Freight Rail Policy Stance: Freight railroads support a continuation of existing balanced regulatory policies. Why This Matters: The current regulatory framework protects rail customers against unreasonable railroad actions while allowing railroads to earn enough to make massive investments into their private 140,000-mile network. These investments ensure freight rail remains America’s critical connector. America’s freight railroads demonstrate that market-based solutions can help build a successful industry that drives economic prosperity from coast-to-coast. A broad and bipartisan
Environmental Benefits of Moving Freight by Rail Railroads are the most environmentally sound way to move freight over land. On average, trains are four times more fuel efficient than trucks. They also reduce highway gridlock, lower greenhouse gas emissions, and reduce emissions of particulate matter and nitrogen oxides. Through the use of greener technologies and more efficient operating practices, our nation’s privately owned freight railroads are committed to even greater environmental excellence in the years
How Intermodal Reinvented Freight Rail After the nation’s first railroad was chartered in 1827, the freight rail industry quickly became the preferred heavy hauler. From grain to coal to steel — freight rail moved the goods needed to power America’s Industrial Revolution. However, by the 1970s, heavy-handed regulation had pushed the industry toward collapse, making it ill-prepared to meet the challenges of a burgeoning global economy. Things began to turn around, however, beginning in 1980.
Freight Rail: Designed to Drive a Nation Since the earliest Model T rolled off the assembly line, railroads have played a crucial role in America’s auto industry. Today, the size and scope of the U.S. auto industry would surpass Henry Ford’s wildest dreams, thanks in large part to freight railroads who spend millions of dollars annually to efficiently connect North American automakers with their suppliers and customers like you. Part of the Solution Long before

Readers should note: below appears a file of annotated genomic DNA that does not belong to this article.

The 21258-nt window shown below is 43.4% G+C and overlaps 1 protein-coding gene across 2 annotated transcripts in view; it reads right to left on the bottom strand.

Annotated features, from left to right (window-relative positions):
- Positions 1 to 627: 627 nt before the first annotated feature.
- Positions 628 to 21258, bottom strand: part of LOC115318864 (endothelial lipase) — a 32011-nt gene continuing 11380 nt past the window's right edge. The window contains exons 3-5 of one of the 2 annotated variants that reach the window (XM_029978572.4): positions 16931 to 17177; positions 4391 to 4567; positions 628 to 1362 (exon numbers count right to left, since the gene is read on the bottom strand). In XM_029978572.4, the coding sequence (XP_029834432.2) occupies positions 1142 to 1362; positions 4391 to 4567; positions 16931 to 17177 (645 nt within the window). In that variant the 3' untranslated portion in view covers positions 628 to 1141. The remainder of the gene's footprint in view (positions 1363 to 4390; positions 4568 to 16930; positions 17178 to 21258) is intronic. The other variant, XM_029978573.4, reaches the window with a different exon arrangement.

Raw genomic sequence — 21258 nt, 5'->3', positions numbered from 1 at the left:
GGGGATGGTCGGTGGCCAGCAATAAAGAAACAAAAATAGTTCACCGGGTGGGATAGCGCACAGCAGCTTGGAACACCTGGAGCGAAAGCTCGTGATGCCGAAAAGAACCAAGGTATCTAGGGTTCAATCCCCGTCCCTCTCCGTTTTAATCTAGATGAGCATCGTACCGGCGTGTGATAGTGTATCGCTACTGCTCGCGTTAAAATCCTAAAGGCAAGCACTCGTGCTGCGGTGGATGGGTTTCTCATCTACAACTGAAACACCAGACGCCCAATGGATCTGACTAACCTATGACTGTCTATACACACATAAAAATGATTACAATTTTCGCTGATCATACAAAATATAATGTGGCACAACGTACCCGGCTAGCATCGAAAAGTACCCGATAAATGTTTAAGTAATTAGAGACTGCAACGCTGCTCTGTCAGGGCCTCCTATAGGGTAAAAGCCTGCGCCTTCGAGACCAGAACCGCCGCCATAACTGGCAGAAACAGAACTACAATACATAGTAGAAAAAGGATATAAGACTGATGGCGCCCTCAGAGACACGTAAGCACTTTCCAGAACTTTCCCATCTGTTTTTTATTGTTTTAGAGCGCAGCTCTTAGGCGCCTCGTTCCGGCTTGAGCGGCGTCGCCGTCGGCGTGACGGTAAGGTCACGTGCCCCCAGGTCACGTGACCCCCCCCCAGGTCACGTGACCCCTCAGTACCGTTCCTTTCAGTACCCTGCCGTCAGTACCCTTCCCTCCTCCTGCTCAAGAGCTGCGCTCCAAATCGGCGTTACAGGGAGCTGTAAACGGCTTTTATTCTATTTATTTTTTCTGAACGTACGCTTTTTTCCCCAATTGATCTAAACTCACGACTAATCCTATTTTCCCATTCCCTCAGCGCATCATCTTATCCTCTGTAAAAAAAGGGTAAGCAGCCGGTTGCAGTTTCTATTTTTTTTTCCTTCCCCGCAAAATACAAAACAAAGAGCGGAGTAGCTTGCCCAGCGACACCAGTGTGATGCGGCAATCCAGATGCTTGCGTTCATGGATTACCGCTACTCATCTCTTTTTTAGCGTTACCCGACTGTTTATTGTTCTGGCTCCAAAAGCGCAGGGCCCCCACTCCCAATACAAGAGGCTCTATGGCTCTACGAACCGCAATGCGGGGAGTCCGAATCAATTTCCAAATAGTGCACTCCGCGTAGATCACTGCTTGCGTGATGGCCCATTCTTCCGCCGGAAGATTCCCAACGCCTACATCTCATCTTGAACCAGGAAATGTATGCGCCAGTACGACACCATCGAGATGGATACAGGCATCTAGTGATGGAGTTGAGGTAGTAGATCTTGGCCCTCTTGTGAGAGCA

Date: 2/22/2018 In today’s interconnected world, putting “America First” means embracing global trade. The data are clear: Trade supports 40 million quality American jobs. One in four U.S. manufacturing jobs depends on exporting goods. And trade is now equivalent to roughly 27% of the nation’s GDP. American consumers have benefited with access to cheaper goods, too. Perhaps nothing exemplifies the benefits that come from trade as much as the free flow of goods between the
Date: 4/10/2018 With the future of the North American Free Trade Agreement (NAFTA) still uncertain, The New York Times highlighted the role freight rail plays in the global economy and why the industry hopes NAFTA negotiators will finalize a deal soon. “At its guts, a railroad like Union Pacific is built on people consuming stuff, industry consuming stuff, and trade flows,” Lance Fritz, Union Pacific’s CEO, told The Times. “When those are happening and growing,
WASHINGTON, D.C. – March 20, 2018 – Edward R. Hamberger, president and CEO of the Association of American Railroads (AAR), issued the following statement on the Trump administration’s decision to appoint Ann Begeman Chair of the Surface Transportation Board (STB): “The freight railroad industry welcomes the news that President Trump has named Ann Begeman as Chair of the STB and congratulates Ms. Begeman on her appointment from the Acting Chair role. Our industry appreciates the
For Immediate Release January 29, 2018 -RPA Contact: Sean Jeans-Gail – (202) 793-3201 -AAR Contact: Jessica Kahanek – (202) 639-2345 -APTA Contact: Virginia Miller – (202) 496-4816 In light of recent tragic incidents in Florida—and an unhelpful political campaign targeting the Brightline rail service—the Rail Passengers Association, the Association of American Railroads and the American Public Transportation Association are coming together to educate the public on the importance of safe behavior around railroad tracks: it
Washington, D.C. – March 13, 2018 – Newly released data from the Federal Railroad Administration (FRA) confirms that recent years remain the safest ever for U.S. railroads. Through employee commitment to safety and investments in maintenance and new technologies, the industry has maintained the strong safety record of recent years, with the train accident rate down 28 percent in the last decade and last year marking the lowest rate of track-caused and human factor-caused accidents ever.